Tuesday, January 27, 2009

Dogon Christmas

This was my first Christmas away from home. I got a couple phone calls from home to "check in" (as in, "we hope you're not hungry, alone, and crying in your mud hut this Christmas"). To be honest, I was a little concerned too - despite my fierce independent streak, my family is important to me, and there's no time like the holidays for feeling far away. It was really nice to hear from family and friends, and I certainly appreciated all the love sent from various corners of home.

But in the end, I had a fantastic - if unconventional - Christmas with a number of Peace Corps volunteers in Dogon Country. We celebrated Christmas with roast pig and millet beer, and hiked for a few days around the cliffs. For those worried about the condition of my soul out here in Muslim-land, you'll be glad to know that I found a Church for midnight mass. Though the language was Dogon (I speak Bambara), and the mass was quite foreign, there were a handful of volunteers there, so it still felt comfortable.

The Dogon people have an incredible history. About a gazillion years ago, Tellem pygmies lived in the cliffs, which were replaced maybe half a gazillion years ago by the Dogon people. Apparently they lived in peace together (the Tellem in the cliffs, and the Dogon just below), which is evidenced by the average height of the Dogons. Because of their inaccessibility, they were incredibly insulated from the various empires that conquered other parts of Mali over the centuries. That preserved their culture and way of life through some very tumultuous times, and makes it a window on the past for tourists adventurous enough to make the journey.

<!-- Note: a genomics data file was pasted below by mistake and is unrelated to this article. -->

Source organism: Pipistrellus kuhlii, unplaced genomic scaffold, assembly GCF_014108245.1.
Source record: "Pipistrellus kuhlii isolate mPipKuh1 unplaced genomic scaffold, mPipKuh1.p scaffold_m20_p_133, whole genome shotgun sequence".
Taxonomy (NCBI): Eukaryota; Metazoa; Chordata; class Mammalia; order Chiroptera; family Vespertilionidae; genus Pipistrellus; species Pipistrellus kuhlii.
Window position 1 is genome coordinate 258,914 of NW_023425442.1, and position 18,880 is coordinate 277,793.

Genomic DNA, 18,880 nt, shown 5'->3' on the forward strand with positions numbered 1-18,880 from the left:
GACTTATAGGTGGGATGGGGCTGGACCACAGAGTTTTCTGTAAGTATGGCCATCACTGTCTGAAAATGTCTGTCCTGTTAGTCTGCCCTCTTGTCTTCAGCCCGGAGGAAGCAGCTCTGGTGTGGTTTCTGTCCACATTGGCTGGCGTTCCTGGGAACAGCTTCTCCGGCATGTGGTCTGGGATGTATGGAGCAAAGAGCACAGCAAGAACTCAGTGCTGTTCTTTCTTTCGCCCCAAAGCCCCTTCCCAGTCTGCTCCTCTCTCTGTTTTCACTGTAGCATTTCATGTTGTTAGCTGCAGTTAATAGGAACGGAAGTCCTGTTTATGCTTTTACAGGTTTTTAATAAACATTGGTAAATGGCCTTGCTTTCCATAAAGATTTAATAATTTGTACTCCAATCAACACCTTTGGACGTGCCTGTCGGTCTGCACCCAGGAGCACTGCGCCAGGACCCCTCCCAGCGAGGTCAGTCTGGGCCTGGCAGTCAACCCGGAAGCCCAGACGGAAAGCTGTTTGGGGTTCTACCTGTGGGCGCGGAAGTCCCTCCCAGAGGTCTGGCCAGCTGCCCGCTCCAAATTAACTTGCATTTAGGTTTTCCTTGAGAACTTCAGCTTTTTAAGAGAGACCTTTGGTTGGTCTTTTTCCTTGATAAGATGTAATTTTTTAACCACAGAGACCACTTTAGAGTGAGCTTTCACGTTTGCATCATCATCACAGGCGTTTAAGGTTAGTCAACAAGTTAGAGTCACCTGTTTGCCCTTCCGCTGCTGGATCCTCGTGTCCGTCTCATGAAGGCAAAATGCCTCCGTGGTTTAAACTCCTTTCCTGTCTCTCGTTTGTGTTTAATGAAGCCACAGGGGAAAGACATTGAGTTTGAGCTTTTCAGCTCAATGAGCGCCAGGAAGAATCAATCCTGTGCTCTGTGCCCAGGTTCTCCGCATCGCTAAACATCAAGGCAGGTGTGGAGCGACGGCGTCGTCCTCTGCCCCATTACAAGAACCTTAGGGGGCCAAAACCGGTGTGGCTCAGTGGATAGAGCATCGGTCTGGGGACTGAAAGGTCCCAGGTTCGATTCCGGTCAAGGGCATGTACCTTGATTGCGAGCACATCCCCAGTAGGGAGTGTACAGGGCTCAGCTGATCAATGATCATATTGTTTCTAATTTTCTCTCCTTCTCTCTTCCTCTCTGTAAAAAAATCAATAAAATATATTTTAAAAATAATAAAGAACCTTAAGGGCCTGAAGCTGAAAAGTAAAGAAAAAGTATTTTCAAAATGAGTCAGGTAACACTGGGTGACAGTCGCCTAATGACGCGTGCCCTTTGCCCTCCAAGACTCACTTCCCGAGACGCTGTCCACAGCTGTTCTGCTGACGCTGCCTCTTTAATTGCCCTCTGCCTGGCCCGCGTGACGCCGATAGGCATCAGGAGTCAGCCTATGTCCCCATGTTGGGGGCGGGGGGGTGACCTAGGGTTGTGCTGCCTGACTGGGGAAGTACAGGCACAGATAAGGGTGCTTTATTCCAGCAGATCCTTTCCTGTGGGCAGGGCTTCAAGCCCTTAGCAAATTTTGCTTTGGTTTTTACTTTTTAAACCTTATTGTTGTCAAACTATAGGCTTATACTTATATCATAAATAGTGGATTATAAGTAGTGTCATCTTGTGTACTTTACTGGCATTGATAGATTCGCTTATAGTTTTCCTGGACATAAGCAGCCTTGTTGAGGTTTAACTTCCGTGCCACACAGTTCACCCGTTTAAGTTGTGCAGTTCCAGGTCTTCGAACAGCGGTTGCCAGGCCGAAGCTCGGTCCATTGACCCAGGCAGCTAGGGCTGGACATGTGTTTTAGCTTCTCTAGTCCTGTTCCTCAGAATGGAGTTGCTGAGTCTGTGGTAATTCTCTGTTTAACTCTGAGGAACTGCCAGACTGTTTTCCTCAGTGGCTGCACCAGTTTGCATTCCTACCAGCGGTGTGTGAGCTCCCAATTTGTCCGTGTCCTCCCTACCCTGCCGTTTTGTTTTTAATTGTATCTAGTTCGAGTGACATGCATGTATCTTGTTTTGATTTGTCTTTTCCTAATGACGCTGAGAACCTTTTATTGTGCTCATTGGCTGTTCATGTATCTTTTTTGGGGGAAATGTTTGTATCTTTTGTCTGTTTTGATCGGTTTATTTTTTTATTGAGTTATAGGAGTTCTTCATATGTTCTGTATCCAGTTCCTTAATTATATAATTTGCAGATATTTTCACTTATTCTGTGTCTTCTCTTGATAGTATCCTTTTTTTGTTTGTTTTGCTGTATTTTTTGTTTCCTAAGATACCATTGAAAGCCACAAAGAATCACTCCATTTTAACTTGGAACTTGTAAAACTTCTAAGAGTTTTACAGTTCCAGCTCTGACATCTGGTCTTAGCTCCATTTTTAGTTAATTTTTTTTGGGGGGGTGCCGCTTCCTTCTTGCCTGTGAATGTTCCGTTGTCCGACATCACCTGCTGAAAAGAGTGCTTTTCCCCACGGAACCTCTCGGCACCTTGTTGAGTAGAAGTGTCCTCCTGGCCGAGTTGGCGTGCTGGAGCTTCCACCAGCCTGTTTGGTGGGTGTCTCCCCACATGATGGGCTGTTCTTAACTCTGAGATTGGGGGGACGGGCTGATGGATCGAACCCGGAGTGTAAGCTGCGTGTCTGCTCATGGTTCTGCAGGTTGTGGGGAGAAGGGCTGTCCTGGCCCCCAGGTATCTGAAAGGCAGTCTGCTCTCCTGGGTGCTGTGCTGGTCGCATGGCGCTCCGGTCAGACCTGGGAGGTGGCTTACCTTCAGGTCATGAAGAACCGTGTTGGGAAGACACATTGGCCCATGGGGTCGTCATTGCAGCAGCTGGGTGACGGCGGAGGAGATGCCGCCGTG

In one of the villages, a man who is older than dirt sits at the entry. I was told that he is the oldest man in Dogon country, and that he is one hundred and six years old. In a country where nobody knows their birthday (even now), I doubt that this guy is actually a hundred and six, but for a moment, lets give him the benefit of the doubt. He has lived through two world wars and a cold war. Since he was born, the airplane, the radio, the telephone, the computer and the internet have come into the world. I looked at his gnarled hands and feet, imagining the life that he has lived. Not only has most of the last century not affected his way of life - I'm not even sure if he's aware of it. For a few minutes, I wished I could speak Dogon.

The Dogon people are known for their incredibly intricate doors and masks, and for their unlikely dwellings. I can't do them justice in words, so here's a few images to help:

... this is a people-sized house

... a classic model of Dogon door

... mask dance - one of the highlights

... this guy's mask is like twelve feet tall - he touched it to the ground in front of him and behind him, and whirled it around like a helicopter - it was pretty unbelievable

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